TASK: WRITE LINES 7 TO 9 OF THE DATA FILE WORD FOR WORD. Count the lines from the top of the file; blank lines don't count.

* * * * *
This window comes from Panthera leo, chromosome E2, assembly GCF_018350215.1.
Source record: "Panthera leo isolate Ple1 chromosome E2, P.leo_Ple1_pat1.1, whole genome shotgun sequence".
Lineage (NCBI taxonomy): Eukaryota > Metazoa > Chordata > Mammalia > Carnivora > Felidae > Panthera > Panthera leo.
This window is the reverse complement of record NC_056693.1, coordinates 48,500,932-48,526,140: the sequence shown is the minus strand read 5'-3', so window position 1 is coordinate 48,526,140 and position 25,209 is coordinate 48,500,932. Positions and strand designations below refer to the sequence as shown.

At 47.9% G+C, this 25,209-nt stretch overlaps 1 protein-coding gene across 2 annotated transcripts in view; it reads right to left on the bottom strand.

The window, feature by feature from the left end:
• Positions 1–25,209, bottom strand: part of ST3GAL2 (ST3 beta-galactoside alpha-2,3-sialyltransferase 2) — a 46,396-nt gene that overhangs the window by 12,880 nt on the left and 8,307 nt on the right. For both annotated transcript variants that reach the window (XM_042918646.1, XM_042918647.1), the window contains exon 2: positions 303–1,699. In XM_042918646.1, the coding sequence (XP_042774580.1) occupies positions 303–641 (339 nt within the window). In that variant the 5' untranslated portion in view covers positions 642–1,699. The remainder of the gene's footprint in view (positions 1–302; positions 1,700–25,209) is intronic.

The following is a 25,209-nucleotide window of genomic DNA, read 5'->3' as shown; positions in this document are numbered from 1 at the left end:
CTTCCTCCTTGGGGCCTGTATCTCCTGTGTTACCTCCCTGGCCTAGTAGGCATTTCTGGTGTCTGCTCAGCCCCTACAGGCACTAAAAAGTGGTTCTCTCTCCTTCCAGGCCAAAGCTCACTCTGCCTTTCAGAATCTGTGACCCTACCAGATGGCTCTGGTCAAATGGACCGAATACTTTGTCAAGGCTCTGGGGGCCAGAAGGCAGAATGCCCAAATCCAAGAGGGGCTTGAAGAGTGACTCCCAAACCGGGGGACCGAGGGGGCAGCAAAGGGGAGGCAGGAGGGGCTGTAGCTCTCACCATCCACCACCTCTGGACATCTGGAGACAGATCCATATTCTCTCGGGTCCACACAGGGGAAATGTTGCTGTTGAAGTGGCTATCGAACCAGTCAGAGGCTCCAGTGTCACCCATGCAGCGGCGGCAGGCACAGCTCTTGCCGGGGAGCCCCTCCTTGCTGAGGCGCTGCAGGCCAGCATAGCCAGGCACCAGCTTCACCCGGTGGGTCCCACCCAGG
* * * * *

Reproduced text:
• Positions 1–25,209, bottom strand: part of ST3GAL2 (ST3 beta-galactoside alpha-2,3-sialyltransferase 2) — a 46,396-nt gene that overhangs the window by 12,880 nt on the left and 8,307 nt on the right. For both annotated transcript variants that reach the window (XM_042918646.1, XM_042918647.1), the window contains exon 2: positions 303–1,699. In XM_042918646.1, the coding sequence (XP_042774580.1) occupies positions 303–641 (339 nt within the window). In that variant the 5' untranslated portion in view covers positions 642–1,699. The remainder of the gene's footprint in view (positions 1–302; positions 1,700–25,209) is intronic.

The following is a 25,209-nucleotide window of genomic DNA, read 5'->3' as shown; positions in this document are numbered from 1 at the left end:
CTTCCTCCTTGGGGCCTGTATCTCCTGTGTTACCTCCCTGGCCTAGTAGGCATTTCTGGTGTCTGCTCAGCCCCTACAGGCACTAAAAAGTGGTTCTCTCTCCTTCCAGGCCAAAGCTCACTCTGCCTTTCAGAATCTGTGACCCTACCAGATGGCTCTGGTCAAATGGACCGAATACTTTGTCAAGGCTCTGGGGGCCAGAAGGCAGAATGCCCAAATCCAAGAGGGGCTTGAAGAGTGACTCCCAAACCGGGGGACCGAGGGGGCAGCAAAGGGGAGGCAGGAGGGGCTGTAGCTCTCACCATCCACCACCTCTGGACATCTGGAGACAGATCCATATTCTCTCGGGTCCACACAGGGGAAATGTTGCTGTTGAAGTGGCTATCGAACCAGTCAGAGGCTCCAGTGTCACCCATGCAGCGGCGGCAGGCACAGCTCTTGCCGGGGAGCCCCTCCTTGCTGAGGCGCTGCAGGCCAGCATAGCCAGGCACCAGCTTCACCCGGTGGGTCCCACCCAGG